"Phosphate" (7 papers). Western Society of Soil Science. 

"Investigations Bearing on Reading" (4 papers) ; "Investigations in 
Subjects Other Than Reading" (4 papers) ; "Investigations Bearing on 
Maturation" (3 papers) ; "Investigations Bearing on Leadership and Re- 
sponsibility in Schools" (4 papers) ; "Investigations Bearing on Guidance" 
(3 papers). Section on Education. 

Announcement and Report of Meeting 
Preliminary Announcements and Xotices. Science 79: 396-402, 406, 499- 
5CO, 519, 536. 1934- 



The Pittsburgh Meeting 127 

Permanent Secretary's general report, including reports of secretaries of 
the sections and of the participating societies. Science 80: 43-62. 1934. 

Willis Ray Gregg. "Progress in Development of the United States 
Weather Bureau Service in Line with the Recommendations of the Science 
Advisory Board. " Science 80: 349-351. 1934. 



The Pittsburgh Meeting, Dec. 27, 1934- Jan. 2, 1935 
(The 95th meeting of the Association and its 3d meeting at Pittsburgh) 

Officers of the Local Committee 
Thomas S. Baker, chairman; Davenport Hooker, vice chairman 
E. K. Collins, secretary; C. B. Fergus, treasurer 

Participating Societies 
Affiliated with Section on Mathematics 

American Mathematical Society (75 -\- 10 papers 1 ) 
Mathematical Association of America (6 + 9 papers) 
National Council of Teachers of Mathematics (7 -\- 3 papers) 

Affiliated with Section on Physics 

American Physical Society (77 -\- 17 papers) 
American Association of Physics Teachers ( 12 -|- 6 papers) 
Acoustical Society of America ( 12 -f- 3 papers) 
American Meteorological Society (28 papers) 

Affiliated with Section on Chemistry 

American Chemical Society, Pittsburgh Section (o -f- 21 papers) 
Phi Lambda Upsilon, Xi Chapter (no papers) 

Affiliated with Section on Zoological Sciences 

American Society of Zoologists (90 -\- 11 papers and demonstrations) 
Entomological Society of America (41 -j- 12 papers) 
American Association of Economic Entomologists (124 papers) 
American Society of Parasitologists (47 -}- 7 papers) 
Wilson Ornithological Club (38 papers) 

Affiliated with Section on Botanical Sciences 

Botanical Society of America (75 -f- 11 papers) 
American Phytopathological Society (105 + 15 papers) 

1 The first number is the number of papers presented at sessions at which the society met alone; 
the second is the number presented at one or more joint sessions of the society. 



128 The PittsiBUiRQ.h Meeting 

Mycological Society of America (22 -\- 15 papers)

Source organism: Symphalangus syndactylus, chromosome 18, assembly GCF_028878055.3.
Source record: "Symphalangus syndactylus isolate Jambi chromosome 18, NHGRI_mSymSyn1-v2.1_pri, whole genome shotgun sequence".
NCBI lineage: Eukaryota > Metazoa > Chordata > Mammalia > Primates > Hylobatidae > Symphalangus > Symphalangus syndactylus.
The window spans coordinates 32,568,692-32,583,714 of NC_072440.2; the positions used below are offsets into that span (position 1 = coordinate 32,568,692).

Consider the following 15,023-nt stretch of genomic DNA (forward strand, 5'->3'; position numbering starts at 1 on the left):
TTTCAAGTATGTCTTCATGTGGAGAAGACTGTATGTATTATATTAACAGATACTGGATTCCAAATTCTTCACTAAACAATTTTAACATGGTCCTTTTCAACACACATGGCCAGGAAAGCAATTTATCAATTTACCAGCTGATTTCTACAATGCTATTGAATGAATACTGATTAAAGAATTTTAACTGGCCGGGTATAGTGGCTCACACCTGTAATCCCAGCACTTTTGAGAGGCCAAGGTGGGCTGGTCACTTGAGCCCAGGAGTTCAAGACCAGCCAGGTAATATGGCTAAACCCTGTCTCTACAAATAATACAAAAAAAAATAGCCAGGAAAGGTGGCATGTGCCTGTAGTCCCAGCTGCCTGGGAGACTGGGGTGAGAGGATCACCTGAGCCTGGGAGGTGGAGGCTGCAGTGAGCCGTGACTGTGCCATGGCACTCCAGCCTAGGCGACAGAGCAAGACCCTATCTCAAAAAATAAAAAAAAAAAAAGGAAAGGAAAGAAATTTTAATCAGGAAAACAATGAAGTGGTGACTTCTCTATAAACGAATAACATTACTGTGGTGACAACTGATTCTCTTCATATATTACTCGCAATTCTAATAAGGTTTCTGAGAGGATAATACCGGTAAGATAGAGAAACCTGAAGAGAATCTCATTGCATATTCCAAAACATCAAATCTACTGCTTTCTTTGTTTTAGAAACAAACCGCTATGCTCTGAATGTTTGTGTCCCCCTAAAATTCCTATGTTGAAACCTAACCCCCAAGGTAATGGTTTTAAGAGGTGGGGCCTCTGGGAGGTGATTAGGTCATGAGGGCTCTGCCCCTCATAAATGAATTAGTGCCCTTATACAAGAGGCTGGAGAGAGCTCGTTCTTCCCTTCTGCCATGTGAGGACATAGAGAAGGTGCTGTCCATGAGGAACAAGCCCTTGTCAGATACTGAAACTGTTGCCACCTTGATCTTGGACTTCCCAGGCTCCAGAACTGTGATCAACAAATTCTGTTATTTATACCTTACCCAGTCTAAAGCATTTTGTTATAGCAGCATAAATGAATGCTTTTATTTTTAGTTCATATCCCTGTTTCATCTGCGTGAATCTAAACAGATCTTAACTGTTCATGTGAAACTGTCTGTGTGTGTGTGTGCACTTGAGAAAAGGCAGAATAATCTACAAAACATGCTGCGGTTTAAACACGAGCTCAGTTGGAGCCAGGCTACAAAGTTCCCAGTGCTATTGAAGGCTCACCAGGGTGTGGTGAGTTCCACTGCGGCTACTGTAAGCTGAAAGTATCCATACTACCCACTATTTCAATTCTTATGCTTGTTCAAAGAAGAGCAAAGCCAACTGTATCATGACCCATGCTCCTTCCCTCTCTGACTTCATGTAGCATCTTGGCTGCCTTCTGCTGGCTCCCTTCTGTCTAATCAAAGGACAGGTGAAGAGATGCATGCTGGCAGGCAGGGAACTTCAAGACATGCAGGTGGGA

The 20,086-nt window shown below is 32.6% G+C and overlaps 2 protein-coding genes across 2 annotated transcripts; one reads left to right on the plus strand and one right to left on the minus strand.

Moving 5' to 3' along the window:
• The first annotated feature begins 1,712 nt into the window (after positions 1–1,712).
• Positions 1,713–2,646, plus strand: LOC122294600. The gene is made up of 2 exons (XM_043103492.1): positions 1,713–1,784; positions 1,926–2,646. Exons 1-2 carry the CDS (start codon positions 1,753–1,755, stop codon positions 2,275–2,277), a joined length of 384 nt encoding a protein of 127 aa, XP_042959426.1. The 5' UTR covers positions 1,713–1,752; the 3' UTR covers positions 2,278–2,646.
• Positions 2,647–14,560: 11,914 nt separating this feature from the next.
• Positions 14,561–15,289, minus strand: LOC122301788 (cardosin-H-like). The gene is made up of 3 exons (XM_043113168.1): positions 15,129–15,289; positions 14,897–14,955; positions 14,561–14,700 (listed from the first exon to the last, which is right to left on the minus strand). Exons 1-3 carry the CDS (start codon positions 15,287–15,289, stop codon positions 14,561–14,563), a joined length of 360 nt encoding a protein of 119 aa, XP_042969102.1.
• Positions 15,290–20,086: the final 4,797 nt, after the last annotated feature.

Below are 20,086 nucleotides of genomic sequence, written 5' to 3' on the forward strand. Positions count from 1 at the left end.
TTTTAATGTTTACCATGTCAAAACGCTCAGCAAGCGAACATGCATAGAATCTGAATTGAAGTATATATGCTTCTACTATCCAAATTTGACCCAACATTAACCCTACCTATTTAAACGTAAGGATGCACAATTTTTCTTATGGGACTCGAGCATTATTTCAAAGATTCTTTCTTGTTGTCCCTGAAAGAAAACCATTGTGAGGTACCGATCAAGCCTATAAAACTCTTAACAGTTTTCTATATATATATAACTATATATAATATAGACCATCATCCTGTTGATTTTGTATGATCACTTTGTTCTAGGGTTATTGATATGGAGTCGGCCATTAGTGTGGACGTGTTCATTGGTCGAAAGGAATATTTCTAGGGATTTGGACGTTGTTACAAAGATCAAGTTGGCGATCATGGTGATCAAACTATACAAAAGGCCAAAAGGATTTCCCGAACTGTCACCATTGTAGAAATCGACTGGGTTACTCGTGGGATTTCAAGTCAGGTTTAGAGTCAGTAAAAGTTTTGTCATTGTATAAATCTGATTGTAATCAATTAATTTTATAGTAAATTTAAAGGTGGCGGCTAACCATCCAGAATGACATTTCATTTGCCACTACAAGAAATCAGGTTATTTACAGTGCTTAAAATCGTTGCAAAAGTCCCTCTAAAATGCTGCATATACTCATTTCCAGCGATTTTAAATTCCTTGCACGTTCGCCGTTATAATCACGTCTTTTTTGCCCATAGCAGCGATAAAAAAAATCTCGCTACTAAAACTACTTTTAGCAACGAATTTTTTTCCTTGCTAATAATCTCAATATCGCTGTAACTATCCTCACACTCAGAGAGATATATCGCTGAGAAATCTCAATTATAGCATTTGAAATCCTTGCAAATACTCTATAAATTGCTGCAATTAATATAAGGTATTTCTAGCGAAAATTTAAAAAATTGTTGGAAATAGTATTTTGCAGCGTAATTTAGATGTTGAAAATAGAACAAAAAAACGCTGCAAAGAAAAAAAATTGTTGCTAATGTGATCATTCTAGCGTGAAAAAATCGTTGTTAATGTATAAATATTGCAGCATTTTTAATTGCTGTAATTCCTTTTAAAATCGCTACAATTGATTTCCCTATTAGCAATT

American Fern Society (4 papers) 
Sullivant Moss Society (7 papers) 

Affiliated with Sections on Zoological and Botanical Sciences 

American Society of Naturalists 15 papers) 
Ecological Society of America ( 10 -f- 27 papers) 
Genetics Society of America (45 + 3 papers) 
American Microscopical Society (no papers) 

Committee on Hydrobiology and Agriculture, National Research Coun- 
cil (15 papers) 

Affiliated wifh Section on Anthropology 

American Anthropological Association (55 papers) 

American Folk-Lore Society (Section and societies jointly, 55 papers) 

Affiliated with Section on Social and Economic Sciences 

Econometric Society (6 -f- 7 papers) 

Metric Association (papers not listed in general program) 

Affiliated with Section on Medical Sciences 
American College of Dentists (12 papers) 

Affiliated with Section on Agriculture 

American Society of Agronomy, Northeastern Section (4 + 6 papers) 

American Society for Horticultural Science (173 -f- 14 papers) 

Potato Association of America (22 -|- 17 papers) 

Society of American Foresters (o -\- 7 papers) 

Crop Protection Institute (papers not listed in general program) 

Affiliated with Section on Education 

Pi Lambda Theta, National Education Fraternity for Women 
Kappa Delta Pi, Honor Society in Education 
Phi Delta Kappa Fraternity 

Science in General 

Society of the Sigma Xi 

American Nature Study Society 

Gamma Alpha Graduate Scientific Fraternity 

Pi Gamma Mu, National Social Science Honor Society 

Sigma Delta Epsilon, Women's Graduate Scientific Fraternity 



The Pittsburgh Meeting 129 

( rEN'ERAL SESSIONS 

Henry Xorris Russell, Princeton University. 'The Atmospheres 6f the 
Planets." 1 Address of retiring president.) Science Si : 1-9. 1935- 

William Alanson White, Superintendent, St. Elizabeth's Hospital, Wash- 
ington, 1). C. "Man. the Great Integrator." Science 81: 237-243. T935. 

Earnest Albert Hooton, Harvard University. "Homo Sapiens. Whence 
and Whither." (Thirteenth annual Sigma Xi lecture.) Sigma Xi Quarterly 
23, No. 1. [935. 

Arthur B. Lamb, Harvard University. "Crvstallogenic Adsorbents." 
( Address of retiring vice president for the Section on Chemistry.) 

Charles F. Kettering, president of General Motors Research Corpora- 
tion. "Some Future Problems of Science and Engineering." (Address of 
retiring vice president for the Section on Engineering.) 

Cyrus C. Sturgis, University of Michigan. "Review of Some of the More 
Recent Advances in the Study of Blood Diseases." (Address of retiring 
vice president for the Section on Medical Sciences.) Science 81 : 368-371. 

1935- 

Albert Einstein. Institute for Advanced Stud}', Princeton, N. J. "An 
Elementary Proof of the Theorem Concerning the Equivalence of Mass and 
Energy." (Eleventh Josiah Willard ( iibbs lecture. ) 

Addresses of Vice Presidents 

Section on Mathematics. C. X. Moore, University of Cincinnati. "Math- 
ematics and Science." Science 81 : 2y-T,2. 1935. 

Section on Physics. C. J. Davisson. Technical Staff of Bell Telephone 
Laboratories. "Electron Optics." 

Section on Chemistry. Arthur B. Lamb, Harvard University. "Crystal- 
logenic Adsorbents." 

Section on Astronomy. V. M. Slipher, Lowell Observatory, Flagstaff,